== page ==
Consider Mengniu's steady ascent. It was founded by Niu Gensheng in 1999 after he lost his job as vice-president for sales at state-owned Yili Dairy in a power struggle. (Niu grew up with Yili Dairy, where his father worked for 38 years and he worked for 17 years.) Niu and several Yili colleagues pooled $12,600 of their own money and went head-to-head with their former employer in its home market of Inner Mongolia (Mengniu means Mongolian cow), selling sterilized long-life milk in local supermarkets and restaurants. Mengniu began expanding rapidly beyond the northeast, forging close ties with distributors to China's fragmented retail sector. Today the company works with more than 1,000 independent wholesalers from Shanghai to Tibet, offering some 200 products, ranging from long-life milk and liquid yogurt to baby formula and corn-flavored ice cream bars.
YOGURT WITH SOFT-DRINK BUZZ
Mengniu's rapid expansion attracted the attention of overseas investors looking for a way to get into China. Global private equity funds Actis China Investment Company and CDH China Fund teamed up with Morgan Stanley to invest in the company after a survey of supermarket owners found that Mengniu was one of their top performers. Niu, though, wasn't interested at first. "Normally it's enterprises who go after the investors, but we said no to them three times before we said yes," he recalls. Once Niu relented, the three foreigners in 2002 ponied up $25 million and another $35 million a year later. They owned 28% of the company before it went public.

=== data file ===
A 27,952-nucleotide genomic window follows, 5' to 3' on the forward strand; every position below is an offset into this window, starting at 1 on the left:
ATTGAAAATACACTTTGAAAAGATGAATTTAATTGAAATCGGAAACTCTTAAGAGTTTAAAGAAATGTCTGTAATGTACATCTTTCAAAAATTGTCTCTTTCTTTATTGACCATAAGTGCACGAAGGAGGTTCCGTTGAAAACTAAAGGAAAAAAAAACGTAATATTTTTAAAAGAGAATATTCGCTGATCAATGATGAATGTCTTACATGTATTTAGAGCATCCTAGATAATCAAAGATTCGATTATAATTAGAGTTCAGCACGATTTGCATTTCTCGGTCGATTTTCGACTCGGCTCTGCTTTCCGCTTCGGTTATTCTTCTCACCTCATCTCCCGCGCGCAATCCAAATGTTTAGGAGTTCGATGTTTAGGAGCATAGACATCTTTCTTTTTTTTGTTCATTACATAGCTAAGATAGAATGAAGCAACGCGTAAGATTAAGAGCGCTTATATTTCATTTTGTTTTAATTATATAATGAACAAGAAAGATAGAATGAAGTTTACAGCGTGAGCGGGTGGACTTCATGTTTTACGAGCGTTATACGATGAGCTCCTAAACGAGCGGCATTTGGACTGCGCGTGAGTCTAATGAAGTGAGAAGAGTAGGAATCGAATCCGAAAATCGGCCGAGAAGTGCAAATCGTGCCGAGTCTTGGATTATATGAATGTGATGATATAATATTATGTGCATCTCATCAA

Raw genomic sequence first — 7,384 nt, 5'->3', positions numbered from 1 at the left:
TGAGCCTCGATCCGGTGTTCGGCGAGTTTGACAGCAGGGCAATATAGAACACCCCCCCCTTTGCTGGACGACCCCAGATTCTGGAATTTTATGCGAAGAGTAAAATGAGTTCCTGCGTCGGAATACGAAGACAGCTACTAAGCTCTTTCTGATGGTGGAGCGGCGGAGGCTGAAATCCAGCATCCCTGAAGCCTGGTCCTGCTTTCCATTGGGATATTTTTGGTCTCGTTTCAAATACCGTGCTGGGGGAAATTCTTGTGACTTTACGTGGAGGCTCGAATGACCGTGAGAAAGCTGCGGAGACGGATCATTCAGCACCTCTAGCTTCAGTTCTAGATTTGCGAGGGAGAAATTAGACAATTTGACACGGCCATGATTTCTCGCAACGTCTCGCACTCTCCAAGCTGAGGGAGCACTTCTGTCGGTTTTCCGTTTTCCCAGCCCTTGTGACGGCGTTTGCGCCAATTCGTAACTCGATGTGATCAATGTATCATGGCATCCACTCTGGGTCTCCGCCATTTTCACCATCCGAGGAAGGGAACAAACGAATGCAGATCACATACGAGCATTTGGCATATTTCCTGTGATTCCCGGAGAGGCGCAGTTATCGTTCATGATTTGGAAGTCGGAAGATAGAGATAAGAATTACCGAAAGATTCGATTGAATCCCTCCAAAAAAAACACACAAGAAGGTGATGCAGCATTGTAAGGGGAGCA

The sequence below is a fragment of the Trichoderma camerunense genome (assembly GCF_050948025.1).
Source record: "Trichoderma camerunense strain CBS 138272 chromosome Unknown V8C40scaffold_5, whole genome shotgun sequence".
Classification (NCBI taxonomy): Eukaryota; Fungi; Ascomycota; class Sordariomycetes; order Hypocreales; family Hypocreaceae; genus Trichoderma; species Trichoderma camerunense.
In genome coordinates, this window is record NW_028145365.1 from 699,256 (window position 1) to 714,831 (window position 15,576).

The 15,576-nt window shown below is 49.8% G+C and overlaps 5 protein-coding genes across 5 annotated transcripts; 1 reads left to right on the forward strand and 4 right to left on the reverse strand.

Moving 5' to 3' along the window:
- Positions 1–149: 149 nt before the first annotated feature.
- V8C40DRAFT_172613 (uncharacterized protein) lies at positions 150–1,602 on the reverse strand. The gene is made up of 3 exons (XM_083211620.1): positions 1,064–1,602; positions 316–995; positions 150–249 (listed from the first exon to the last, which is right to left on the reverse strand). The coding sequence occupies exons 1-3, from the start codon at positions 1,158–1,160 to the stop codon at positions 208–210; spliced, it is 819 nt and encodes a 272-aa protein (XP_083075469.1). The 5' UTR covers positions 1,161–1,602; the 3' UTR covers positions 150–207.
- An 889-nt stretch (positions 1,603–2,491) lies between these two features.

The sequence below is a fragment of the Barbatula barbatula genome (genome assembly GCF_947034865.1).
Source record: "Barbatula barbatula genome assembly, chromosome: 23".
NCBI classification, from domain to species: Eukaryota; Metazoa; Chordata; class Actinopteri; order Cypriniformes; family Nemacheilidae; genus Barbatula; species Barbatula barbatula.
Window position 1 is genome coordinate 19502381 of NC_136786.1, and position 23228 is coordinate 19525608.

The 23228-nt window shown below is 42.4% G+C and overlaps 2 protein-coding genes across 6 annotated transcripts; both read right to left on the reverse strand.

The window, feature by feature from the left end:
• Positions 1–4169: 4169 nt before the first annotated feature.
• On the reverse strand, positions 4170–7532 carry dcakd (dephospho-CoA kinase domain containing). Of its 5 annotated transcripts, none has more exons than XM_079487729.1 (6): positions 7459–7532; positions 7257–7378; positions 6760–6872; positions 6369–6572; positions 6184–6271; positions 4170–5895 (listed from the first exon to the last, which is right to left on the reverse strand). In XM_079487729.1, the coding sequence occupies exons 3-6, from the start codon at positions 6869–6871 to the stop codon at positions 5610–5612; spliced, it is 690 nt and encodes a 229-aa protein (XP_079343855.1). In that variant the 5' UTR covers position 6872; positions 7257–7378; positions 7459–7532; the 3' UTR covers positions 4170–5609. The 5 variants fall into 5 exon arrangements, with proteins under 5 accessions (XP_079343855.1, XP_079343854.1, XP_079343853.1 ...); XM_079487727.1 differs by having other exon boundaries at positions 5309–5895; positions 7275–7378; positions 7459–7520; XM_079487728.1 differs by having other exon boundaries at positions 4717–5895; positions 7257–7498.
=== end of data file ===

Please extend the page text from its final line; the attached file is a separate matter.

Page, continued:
Today, Mengniu is known as far more than just milk for astronauts. Suan Suan Milk, a flavored yogurt drink, has seen its sales double since March, thanks to Mengniu's sponsorship of a television show called Super Voice Girl, a local program loosely based on American Idol. "It's a huge hit tying in with the TV program," says Tom Doctoroff, chief executive of J. Walter Thompson Greater China. "They've brought a soft-drink buzz into yogurt targeted at teenage girls."
Mengniu has also put a new focus on quality and innovation in the dairy industry. Inside the company's headquarters, located in fertile countryside 50 kilometers from the Inner Mongolian capital of Hohhot, engineers monitor each production line from two-meter-wide computer screens. In the company laboratory, technicians in white coats work on new yogurt formulas. Inventory in Mengniu's warehouse is moved around by robotic forklifts with virtually no human intervention.
At its experimental farm a few kilometers away, the company offers cows 12 varieties of grass, including Canadian Alfalfa Violet Flower and Brazilian Bamboo. The facility resembles a bovine spa. In addition to the menu of specialty grasses, the cows enjoy soft music in the milking hall and are offered foam mats to recline on. They can groom themselves by rubbing up against a rotating brush on a swivel arm, and when their udders are full they can wander over to China's only robotic milking machine. The thinking is that a contented cow will produce richer milk. And richer milk adds up to richer shareholders -- including Niu and his partners. That's the kind of entrepreneurial thinking that's becoming the norm in the new China.
By Frederik Balfour in Hohhot, China